Editor: Jaap Horst
The title of this article is a bit deceptive, the automobile is in fact a 1955 BMW Leblond Speciale Berlinetta, though most of the front axle, and the entire rear axle of the Bugatti were used in it's build.
Some while ago I was contacted by the owner, if I could positively identify the Bugatti rear axle, and what did I know about the brakes fitted on the front??
Luckily, the rear axle was stamped number 553. As this number coincides with the engine number, my friend Kees Jansen could identify the rear axle as being from a late Type 57, in fact chassis 57772. That car had engine 553 with no compressor. It was one of the last to be completed in juni 1939. It was fitted with Berline coachwork and delivered to Bohny in Parijs on september 11, 1939. Nothing more is known about the car, but obviously it was taken to parts before 1955, for the rear axle and front brakes to be used in the Leblond.
The Leblond was auctioned by Bonhams in their Les Grandes Marques à Monaco auction on May 15, 2004, and fetched
€ 43,700 inc. premium.
1955 BMW Leblond Speciale Berlinetta
In the early 1950s, Talbot-Lago entrusted designer Eugène Martin with the task of designing the body for one of its proposed new models. Unfortunately, this was not a prosperous time for the French prestige car manufacturer, which was enduring a highly unfavourable taxation policy and uncertain finances, factors that led to this particular project being abandoned. Martin's promising new design might have disappeared into oblivion had it not been for the arrival of a new backer, Albert Leblond. The latter was no newcomer to the business; previously with Bugatti, he had built a BMW-based barchetta that distinguished itself in the Paris 12 Hours Race in 1948. As a result of this successful experiment, Leblond again chose BMW power in the form of the 2.0-litre six-cylinder overhead valve engine as used in the pre-war 326 model. Tuned to produce around 80bhp, this was installed in a Ferrari-esque, oval-tube, short-wheelbase chassis equipped with Bugatti brakes and Type 57 SC rear axle (Which we now know to be wrong), around which was wrapped Martin's graceful, aerodynamically efficient, berlinetta coachwork. The accompanying French Carte Grise indicates 1939 as the year of the engine's manufacture and 1955 for the completed car.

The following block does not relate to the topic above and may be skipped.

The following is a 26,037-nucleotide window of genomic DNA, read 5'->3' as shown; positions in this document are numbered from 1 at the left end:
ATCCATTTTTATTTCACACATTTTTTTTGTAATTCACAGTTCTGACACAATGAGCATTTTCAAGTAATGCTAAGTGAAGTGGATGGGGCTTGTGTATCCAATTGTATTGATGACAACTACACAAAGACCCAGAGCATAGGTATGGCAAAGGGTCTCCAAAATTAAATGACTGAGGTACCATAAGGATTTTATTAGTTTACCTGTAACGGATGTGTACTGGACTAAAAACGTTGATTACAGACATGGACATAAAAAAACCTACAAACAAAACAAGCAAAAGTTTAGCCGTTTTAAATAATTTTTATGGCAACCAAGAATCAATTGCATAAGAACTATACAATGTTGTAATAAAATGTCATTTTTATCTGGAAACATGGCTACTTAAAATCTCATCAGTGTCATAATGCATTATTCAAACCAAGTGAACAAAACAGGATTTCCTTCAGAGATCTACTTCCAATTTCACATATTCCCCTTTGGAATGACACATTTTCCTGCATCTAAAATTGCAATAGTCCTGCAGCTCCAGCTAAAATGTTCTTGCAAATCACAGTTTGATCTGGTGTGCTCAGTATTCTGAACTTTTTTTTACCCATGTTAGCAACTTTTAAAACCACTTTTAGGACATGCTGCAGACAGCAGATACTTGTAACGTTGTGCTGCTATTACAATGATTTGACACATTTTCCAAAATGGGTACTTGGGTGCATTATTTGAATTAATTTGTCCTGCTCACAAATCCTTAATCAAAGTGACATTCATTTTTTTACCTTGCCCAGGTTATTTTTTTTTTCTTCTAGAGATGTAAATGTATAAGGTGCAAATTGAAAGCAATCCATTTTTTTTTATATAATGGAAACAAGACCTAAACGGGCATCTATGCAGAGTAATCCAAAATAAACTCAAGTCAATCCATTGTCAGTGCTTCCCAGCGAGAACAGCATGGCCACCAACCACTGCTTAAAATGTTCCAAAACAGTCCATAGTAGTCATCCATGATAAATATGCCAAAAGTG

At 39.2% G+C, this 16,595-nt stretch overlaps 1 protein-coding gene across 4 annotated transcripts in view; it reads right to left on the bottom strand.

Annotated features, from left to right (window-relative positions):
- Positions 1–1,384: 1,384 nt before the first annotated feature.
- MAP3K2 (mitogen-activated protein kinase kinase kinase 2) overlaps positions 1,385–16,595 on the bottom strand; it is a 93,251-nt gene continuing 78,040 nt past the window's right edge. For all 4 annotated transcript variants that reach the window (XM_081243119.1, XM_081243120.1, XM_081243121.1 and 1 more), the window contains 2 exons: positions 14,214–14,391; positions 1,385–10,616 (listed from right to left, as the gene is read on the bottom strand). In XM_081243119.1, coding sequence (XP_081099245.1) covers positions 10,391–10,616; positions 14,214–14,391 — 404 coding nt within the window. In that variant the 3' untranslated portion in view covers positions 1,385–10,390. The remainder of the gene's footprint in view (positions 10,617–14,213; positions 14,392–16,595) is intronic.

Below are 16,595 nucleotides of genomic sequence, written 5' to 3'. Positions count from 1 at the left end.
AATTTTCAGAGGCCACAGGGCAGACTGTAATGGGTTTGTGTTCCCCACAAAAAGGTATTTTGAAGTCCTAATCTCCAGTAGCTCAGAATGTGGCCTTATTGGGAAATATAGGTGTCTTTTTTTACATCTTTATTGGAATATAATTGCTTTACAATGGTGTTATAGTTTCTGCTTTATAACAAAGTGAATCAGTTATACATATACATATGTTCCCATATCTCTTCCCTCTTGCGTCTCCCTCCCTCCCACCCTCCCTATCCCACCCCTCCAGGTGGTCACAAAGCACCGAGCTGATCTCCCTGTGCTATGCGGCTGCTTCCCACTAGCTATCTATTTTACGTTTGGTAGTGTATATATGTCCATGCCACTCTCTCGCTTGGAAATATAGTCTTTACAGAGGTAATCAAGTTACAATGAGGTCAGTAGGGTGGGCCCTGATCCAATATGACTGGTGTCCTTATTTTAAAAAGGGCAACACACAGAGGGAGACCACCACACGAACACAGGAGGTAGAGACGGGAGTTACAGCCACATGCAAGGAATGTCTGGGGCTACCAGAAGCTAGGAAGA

Presented in very good conditions, the vehicle is to original specification. The engine, rebuilt at the end of 2003 by the renowned Cointreau workshops, will require careful running in before its full potential can safely be exploited by a new owner. This vehicle was the subject of a six-page article in Le Fanatique de l'Automobile (issue 145) and was honoured in the "Authentiques" category of the 2002 Louis Vuitton Classic Concours d'Elegance in Paris. It has also taken part in many historic motor sport events, including the Grand Prix of Tunisia in 2002.
An intriguing fusion of pre-war mechanical components and post-war style, this handsome Berlinetta dates from a period when the scarcity of readily available competition cars led to the creation of numerous interesting 'specials' and as such represents a worthy addition to any historic motor sporting event. Currently in the hands of its third owner (the first, Albert Leblond, kept it from 1955 until 1998), it is offered with valid roadworthiness certificate, history file and sundry articles.
The Leblond as it is now
The Leblond as it is now
Below photographs of the rear suspension, the Bugatti axle is sprung by two half-elliptics, plus
a coil spring around a telescopic shock absorber. Added to this are two rods that maintain the axle
on it's location, in the longitudinal direction.
The first photo shows the Bugatti number on the 11x43 differential.